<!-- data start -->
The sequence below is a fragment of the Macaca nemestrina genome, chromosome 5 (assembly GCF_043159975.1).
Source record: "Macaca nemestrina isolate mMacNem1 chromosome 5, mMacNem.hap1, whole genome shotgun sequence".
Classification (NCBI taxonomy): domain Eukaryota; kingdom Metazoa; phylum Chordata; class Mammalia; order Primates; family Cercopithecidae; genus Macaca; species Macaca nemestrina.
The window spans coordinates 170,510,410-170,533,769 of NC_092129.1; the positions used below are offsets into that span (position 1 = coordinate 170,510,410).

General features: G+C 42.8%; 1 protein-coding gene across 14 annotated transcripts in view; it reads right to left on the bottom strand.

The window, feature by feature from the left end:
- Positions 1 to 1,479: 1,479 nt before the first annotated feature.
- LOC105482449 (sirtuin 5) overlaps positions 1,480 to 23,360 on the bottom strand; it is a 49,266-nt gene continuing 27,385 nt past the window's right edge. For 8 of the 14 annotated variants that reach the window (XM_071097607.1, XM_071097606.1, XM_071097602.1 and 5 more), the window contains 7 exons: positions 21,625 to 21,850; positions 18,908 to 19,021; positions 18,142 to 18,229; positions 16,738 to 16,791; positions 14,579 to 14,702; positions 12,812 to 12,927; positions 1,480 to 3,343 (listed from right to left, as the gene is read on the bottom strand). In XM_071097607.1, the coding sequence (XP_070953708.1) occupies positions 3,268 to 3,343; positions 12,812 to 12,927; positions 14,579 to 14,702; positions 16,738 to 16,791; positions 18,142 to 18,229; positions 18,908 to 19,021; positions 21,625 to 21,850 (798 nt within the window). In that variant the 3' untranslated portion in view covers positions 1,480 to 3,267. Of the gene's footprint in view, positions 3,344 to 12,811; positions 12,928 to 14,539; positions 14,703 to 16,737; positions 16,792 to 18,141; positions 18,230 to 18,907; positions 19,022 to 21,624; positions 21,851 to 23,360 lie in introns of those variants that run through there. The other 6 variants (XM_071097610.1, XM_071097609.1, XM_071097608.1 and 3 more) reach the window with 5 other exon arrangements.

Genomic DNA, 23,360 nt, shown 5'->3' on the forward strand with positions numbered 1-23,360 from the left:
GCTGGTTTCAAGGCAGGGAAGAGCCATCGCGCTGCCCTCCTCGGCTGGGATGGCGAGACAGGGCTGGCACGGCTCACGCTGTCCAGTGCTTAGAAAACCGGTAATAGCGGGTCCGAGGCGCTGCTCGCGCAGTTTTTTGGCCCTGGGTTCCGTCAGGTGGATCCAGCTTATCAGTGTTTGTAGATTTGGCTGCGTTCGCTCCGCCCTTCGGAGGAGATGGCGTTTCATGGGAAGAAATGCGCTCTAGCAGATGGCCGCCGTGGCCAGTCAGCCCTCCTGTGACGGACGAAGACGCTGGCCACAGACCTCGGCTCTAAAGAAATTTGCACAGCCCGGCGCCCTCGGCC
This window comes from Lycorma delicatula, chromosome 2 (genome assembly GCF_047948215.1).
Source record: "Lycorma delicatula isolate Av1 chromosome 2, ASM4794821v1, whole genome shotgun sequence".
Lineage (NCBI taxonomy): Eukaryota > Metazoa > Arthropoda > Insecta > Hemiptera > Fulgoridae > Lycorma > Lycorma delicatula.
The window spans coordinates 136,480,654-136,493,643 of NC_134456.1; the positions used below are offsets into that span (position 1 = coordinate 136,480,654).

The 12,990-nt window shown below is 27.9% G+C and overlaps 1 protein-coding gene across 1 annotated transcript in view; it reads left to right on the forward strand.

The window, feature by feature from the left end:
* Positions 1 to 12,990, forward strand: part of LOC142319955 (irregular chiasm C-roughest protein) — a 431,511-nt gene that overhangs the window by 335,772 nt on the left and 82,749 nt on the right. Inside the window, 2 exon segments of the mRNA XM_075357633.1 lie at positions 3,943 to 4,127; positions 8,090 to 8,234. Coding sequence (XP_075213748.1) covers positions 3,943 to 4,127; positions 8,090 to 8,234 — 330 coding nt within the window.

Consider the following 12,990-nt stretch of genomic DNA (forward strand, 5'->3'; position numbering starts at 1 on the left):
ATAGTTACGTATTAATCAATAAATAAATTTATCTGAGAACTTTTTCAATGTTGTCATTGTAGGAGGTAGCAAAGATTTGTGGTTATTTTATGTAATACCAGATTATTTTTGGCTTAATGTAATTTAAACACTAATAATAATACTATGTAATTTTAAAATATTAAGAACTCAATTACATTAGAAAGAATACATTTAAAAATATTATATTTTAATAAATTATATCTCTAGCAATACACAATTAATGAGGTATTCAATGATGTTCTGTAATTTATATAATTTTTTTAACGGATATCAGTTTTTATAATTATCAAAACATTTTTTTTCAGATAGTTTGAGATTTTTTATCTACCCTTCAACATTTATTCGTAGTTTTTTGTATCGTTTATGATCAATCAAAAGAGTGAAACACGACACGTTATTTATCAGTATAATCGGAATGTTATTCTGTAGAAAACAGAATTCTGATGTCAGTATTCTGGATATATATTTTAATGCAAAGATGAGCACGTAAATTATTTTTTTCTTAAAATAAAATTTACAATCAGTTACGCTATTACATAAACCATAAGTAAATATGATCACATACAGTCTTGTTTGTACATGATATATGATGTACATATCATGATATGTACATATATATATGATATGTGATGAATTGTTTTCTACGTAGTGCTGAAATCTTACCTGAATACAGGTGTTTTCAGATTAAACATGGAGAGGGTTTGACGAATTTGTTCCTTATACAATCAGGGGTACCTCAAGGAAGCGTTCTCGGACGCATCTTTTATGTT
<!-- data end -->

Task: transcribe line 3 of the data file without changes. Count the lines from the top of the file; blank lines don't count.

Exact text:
Classification (NCBI taxonomy): domain Eukaryota; kingdom Metazoa; phylum Chordata; class Mammalia; order Primates; family Cercopithecidae; genus Macaca; species Macaca nemestrina.